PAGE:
Ethical Decision Making and Psychological Entitlement

AuthorStephanie Thomason,Amy Brownlee
Date01 December 2018
Published date01 December 2018
Business and Society Review 123:4 631–659
© 2018 W. Michael Hoffman Center for Busi ness Ethics at Bentley Uni versity. Published by
Wiley Period icals, Inc., 350 Main St reet, Malden, MA 02148, USA, and 9 600 Garsington
Road, Oxford OX4 2DQ, U K. DOI: 10.1111/basr.12158
Ethical Decision Making and
Psychological Entitlement
Job candidates who possess characterist ics likely to
result in organizat ionally desired outcomes are va luable,
yet not always easily identified. Offeri ng validation sup-
port for selection tools that organiz ations can use to iden-
tify such ca ndidates is therefore important. The present
study examines t he construct of psychological entitle-
ment to determine if it can be used to identi fy indiv iduals
who are more likely to make sound eth ical judgments in
organizations. Speci fically, we exami ne the relationship
between psychological entitlement and eth ical decision
making, po siting that indiv iduals with h igh levels of psy-
chological entitlement are more likely to ma ke less ethical
decisions and to use less ethical upwa rd inf luence tactics
than those w ith opposing character istics. We adminis-
tered a survey to 174 participants using the
Multidimensional Eth ics Scale, the Subordinate Influence
Ethics Sca le, and the Psychological Entitlement Scale. To
test our hypotheses, we used hierarch ical multiple
Stephanie T homason is an A ssociate Dir ector of the TE CO Energy Center for L eadership,
Associate P rofessor of Management i n the Department of M anagement, John H. Sykes C ollege
of Business, The Un iversity of Tamp a, FL and Past P resident of the Nation al Society for
Experient ial Education. E-mai l: Amy Brow nlee is an Associ ate Professor
of Management at t he University of Tampa, FL. E -mail: abrownlee@
regression. Results suggest that indiv iduals with h igh
levels of psychological entitlement are more likely to con-
sider unethical actions as eth ical, given several sc enar-
ios. In addition, individuals w ith high levels of psychological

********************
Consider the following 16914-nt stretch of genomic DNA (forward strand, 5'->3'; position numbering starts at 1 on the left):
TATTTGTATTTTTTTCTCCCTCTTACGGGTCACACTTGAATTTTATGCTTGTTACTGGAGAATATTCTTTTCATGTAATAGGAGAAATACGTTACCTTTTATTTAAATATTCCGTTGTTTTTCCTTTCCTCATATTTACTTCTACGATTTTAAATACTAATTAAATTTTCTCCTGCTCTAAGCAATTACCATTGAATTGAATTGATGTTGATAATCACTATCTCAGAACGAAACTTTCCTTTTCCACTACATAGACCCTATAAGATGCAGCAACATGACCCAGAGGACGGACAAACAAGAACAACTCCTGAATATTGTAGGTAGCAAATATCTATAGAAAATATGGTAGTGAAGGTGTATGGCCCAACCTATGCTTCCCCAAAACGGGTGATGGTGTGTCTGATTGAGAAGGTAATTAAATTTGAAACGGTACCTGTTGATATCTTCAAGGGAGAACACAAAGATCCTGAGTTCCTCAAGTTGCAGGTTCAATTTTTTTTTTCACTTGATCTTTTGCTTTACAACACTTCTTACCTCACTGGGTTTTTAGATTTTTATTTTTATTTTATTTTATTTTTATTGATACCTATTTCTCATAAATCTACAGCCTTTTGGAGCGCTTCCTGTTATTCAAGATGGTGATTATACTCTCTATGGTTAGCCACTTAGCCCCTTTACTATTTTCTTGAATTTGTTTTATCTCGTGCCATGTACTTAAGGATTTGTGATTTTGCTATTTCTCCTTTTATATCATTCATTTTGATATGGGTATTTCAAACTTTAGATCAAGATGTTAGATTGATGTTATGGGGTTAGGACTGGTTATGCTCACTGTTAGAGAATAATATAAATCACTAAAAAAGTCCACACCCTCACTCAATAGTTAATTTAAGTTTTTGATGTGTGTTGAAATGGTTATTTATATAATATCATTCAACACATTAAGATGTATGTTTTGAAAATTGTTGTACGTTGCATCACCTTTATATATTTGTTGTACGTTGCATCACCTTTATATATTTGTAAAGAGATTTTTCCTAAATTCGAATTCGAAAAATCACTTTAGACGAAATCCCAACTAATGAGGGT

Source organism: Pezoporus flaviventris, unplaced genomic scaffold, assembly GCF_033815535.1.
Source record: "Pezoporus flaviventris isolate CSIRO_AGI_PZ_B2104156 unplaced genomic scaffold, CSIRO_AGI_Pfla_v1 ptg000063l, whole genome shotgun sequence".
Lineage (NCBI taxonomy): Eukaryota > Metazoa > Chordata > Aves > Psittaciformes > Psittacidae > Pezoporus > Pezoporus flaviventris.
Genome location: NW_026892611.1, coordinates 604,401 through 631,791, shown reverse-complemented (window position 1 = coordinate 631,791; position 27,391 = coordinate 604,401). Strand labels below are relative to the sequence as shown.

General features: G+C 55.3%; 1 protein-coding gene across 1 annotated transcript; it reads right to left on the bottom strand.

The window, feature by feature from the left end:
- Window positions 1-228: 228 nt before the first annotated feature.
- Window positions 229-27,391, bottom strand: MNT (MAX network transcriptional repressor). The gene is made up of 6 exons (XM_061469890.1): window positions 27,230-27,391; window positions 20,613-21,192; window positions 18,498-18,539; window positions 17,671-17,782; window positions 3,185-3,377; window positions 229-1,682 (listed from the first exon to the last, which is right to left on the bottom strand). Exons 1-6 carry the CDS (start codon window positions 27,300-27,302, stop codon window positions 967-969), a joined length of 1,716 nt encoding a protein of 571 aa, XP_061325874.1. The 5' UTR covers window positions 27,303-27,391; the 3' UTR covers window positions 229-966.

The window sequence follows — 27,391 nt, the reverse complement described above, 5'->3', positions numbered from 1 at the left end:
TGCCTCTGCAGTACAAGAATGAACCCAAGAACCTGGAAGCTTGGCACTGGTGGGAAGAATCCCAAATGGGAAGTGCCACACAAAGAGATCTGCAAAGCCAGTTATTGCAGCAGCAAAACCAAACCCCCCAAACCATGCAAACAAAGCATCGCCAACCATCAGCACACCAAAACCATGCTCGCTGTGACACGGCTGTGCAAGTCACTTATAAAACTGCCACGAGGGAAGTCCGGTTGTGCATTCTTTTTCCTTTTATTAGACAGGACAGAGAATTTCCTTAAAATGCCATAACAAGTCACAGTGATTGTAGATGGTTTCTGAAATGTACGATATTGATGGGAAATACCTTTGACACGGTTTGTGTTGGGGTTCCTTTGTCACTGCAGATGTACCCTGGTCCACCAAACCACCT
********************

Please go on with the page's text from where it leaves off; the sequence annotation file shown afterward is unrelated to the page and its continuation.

entitlement are more likely to consider self-servi ng and
maliciously-intended upward inf luence tactics as accept-
able when used to advance in an organi zation. They are
also less likely to consider pro-organi zational upward
inf luence tactics to be acceptable when used to advance
in organ izat ions.
In a recent ethics study on workplace productivity involv ing
1,946 U.S. adults, researchers found that 73% of those work-
ing had encountered ethical lapse s in the workplace—a nd 36%
were distracted by these eth ical lapses (LR N 2007). Furt hermore,
individuals who ex perienced these lapses and d istractions were
mainly younger workers between t he ages of 18 and 34. The
researchers noted that such lapses can re sult in time loss, rep-
utational damage, work qual ity problems, increased productivity
costs, and employee recruitment and retention problems (LRN
2007 ).
Such results provide support for the notion that hirin g ethical
job candidate’s benefits organizations, yet identify ing these indi-
viduals is not always easy. Hiri ng managers someti mes make poor
hiring deci sions and fail to disti nguish between eth ical and un-
ethical job candidates. Such decisions can be det rimental to a n
organi zation’s perfor mance.
Previous resea rch has shown that cert ain indiv idual charac-
teristics correspond to ethica lity in organ izations. For example,
research has found that job cand idates with lower levels of psycho-
logical entitlement were more likely to choose to work for a more
socially responsible organi zation despite the fact that they would
be working for less pay (Thomason et al. 2015). Campbell and col-
leagues (2004) found that individua ls with hig h levels of psycho-
logical entitlement scale (PE S) were more likely to feel that they
deserved to take Ha lloween candy designated for chi ldren in a de-
velopmental laboratory than les s entitled individual s. Additionally,
Campbell and colleagues (200 4) found that highly entitled i ndi-
viduals felt that they deser ved higher sala ries than t heir counter-
parts when faced wit h the hypothetica l situation of cost-cutting

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